2007 Kia Sorento Performance
This performance review was written when the 2007 Kia Sorento was new.
The 2007 Kia Sorento offers good acceleration for its class, but most reviewers found the ride uncomfortable. Edmunds writes that the car delivers an "overly rough ride on bumps and cracks."
Reviewers agree the 2007 Kia Sorento is a fun and sporty vehicle. BusinessWeek notes that "in performance terms, the '07 is much improved over previous Sorentos." Kelley Blue Book says the Sorento seems "as solid and secure as the best SUVs from Japan and the U.S." However, many reviewers gripe that it offers a rough ride. Consumer Guide calls it "stiff and jiggly over modest road imperfections." However, Edmunds says for limited recreational excursions, the 2007 Kia Sorento is "a fine choice."
Auto reviewers consistently praised the Sorento's off-road prowess. The ute's bigger engine -- 36 percent more powerful than previous models -- offers "a significant improvement over the previous-generation engine's disappointing acceleration," according to Edmunds, and gives the Sorento a 5,000-pound towing capacity. But despite thr bigger engine, Kelley Blue Book complains that "the two-wheel drive Sorento models don't offer the level of traction in ice, snow or mud" that their four-wheel-drive competitors provide.
Acceleration and Power
The 2007 Kia Sorento boasts a dual overhead camshaft 3.8-liter V6 engine that is 36 percent more powerful than the previous engine, boosting Sorento's towing capacity from 3,500 to 5,000 pounds. That means Sorento beats the V6 Toyota RAV4 and Highlander (both 3,500 pounds) and runs a close second to the Ford Explorer (5,210 pounds).
The new engine generates 262 horsepower and 260 pound-feet of torque, which Cars.com calls "a healthy gain" over the previous 3.5-liter V-6's 192 horsepower and 217 pound-feet of torque. With an additional 70 horsepower, the Sorento achieves better fuel economy than previous models, but Edmunds still refers to its gas mileage as "so-so" and Kelley Blue Book calls it "mediocre." The Sorento gets an Environmental Protection Agency-estimated 15 miles per gallon in the city and 21 miles per gallon on the highway. BusinessWeek warns that "The vehicle's low price right now will be offset by higher fuel costs over time, especially if gasoline prices continue to soar."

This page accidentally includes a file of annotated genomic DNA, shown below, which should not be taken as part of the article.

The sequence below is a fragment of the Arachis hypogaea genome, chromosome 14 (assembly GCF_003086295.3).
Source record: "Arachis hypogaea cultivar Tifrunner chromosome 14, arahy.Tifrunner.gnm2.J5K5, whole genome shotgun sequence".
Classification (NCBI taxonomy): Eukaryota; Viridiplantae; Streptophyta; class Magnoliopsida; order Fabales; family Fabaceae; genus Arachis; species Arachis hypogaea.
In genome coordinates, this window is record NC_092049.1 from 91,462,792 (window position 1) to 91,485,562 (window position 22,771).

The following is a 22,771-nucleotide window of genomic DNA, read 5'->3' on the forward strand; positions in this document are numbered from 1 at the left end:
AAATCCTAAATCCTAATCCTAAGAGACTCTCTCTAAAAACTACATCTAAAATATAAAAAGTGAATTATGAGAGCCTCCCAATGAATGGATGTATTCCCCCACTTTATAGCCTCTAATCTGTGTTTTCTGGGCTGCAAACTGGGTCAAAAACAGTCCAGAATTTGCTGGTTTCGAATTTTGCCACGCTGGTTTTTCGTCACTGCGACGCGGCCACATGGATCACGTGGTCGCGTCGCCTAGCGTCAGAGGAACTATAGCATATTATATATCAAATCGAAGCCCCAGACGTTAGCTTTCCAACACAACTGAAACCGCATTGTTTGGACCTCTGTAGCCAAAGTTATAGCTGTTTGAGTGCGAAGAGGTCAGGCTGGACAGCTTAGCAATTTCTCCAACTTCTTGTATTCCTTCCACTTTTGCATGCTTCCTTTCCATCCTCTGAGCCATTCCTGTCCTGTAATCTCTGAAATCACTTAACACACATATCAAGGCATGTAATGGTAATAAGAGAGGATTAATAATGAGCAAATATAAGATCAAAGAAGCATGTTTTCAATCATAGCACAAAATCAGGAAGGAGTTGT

If you're looking for speed, most reviewers feel that the Sorento's a good option. Test drivers in manual mode managed 0-to-60 mile-per-hour runs in 7.1 seconds, which, according to BusinessWeek "is much speedier than most family SUVs." Push the pedal to the floor and the transmission shifts on its own when the engine starts to redline, similar to a BMW (and unlike some Japanese models that back off the power instead). BusinessWeek comments that the engine "has a definite throb" upon hard acceleration, and Kelley Blue Book praises its "crisp shifts."
Kia discontinued the model's five-speed manual, leaving a five-speed automatic as the sole transmission. Drivers who like to do their own shifting can choose a manual shift mode, something BusinessWeek claims "adds to the fun of driving" the SUV. Kelley Blue Book reports that the five-speed automatic "delivers crisp shifts and rarely has to hunt for the proper gear."
Handling and Braking
Overall, reviewers praised the 2007 Kia Sorento's handling, although it takes hits on comfort and steering. "Body roll is minimal around corners," according to Edmunds, and many reviewers agree that cornering performance is good. Rear-wheel drive is standard, and two types of four-wheel drive are available. Consumer Guide recommends the optional 4WD for its "all-surface convenience," and Velocity Journal credits its "gravel road prowess."
Previously optional, anti-lock brakes are now standard on the Kia Sorento, as is new-this-year antiskid control. Consumer Guide mentions the brakes offer "good stopping control." Reviewers agree that the Sorento's soft suspension displays more front-end dive and rear squat than is comfortable during harder acceleration and braking.
As a truck-based SUV, the Sorento uses body-on-frame construction. This design (versus a car-based SUV) is necessary for off-road driving, but Edmunds says, "the ride tends to be less smooth and doesn't offer the same refinement as other small SUVs." Reviewers agree that the ladder-frame Sorento is "stiff" and Consumer Guide calls the handling "clumsy though ultimately secure" and says "larger bumps and sharp-edge ruts can jolt."
Steering gets mixed marks among reviewers. Kelley Blue Book calls it "light but precise and controlled." However, BusinessWeek disagrees, saying the steering was "too loose for a vehicle this quick and sporty," and Car and Driver calls it "over-assisted."
Four Wheel Drive
The Sorento offers available Torque-On-Demand 4WD in the EX model with luxury package, an optional four-wheel drive with a conventional two-speed transfer case that reviewers recommend for serious off-road traveling. It's an all-wheel-drive system that, when the vehicle senses its wheels slipping, transfers power between the front and rear wheels.
With the part-time 4WD in place, reviewers agree the Sorento has reasonable off-road capability. Kelley Blue Book calls it "a good choice for the casual off-road warrior." But Edmunds warns that it's not "truly as capable off-road as competitors like the Nissan Xterra or Toyota FJ Cruiser" and says it's best suited to "limited recreational excursions."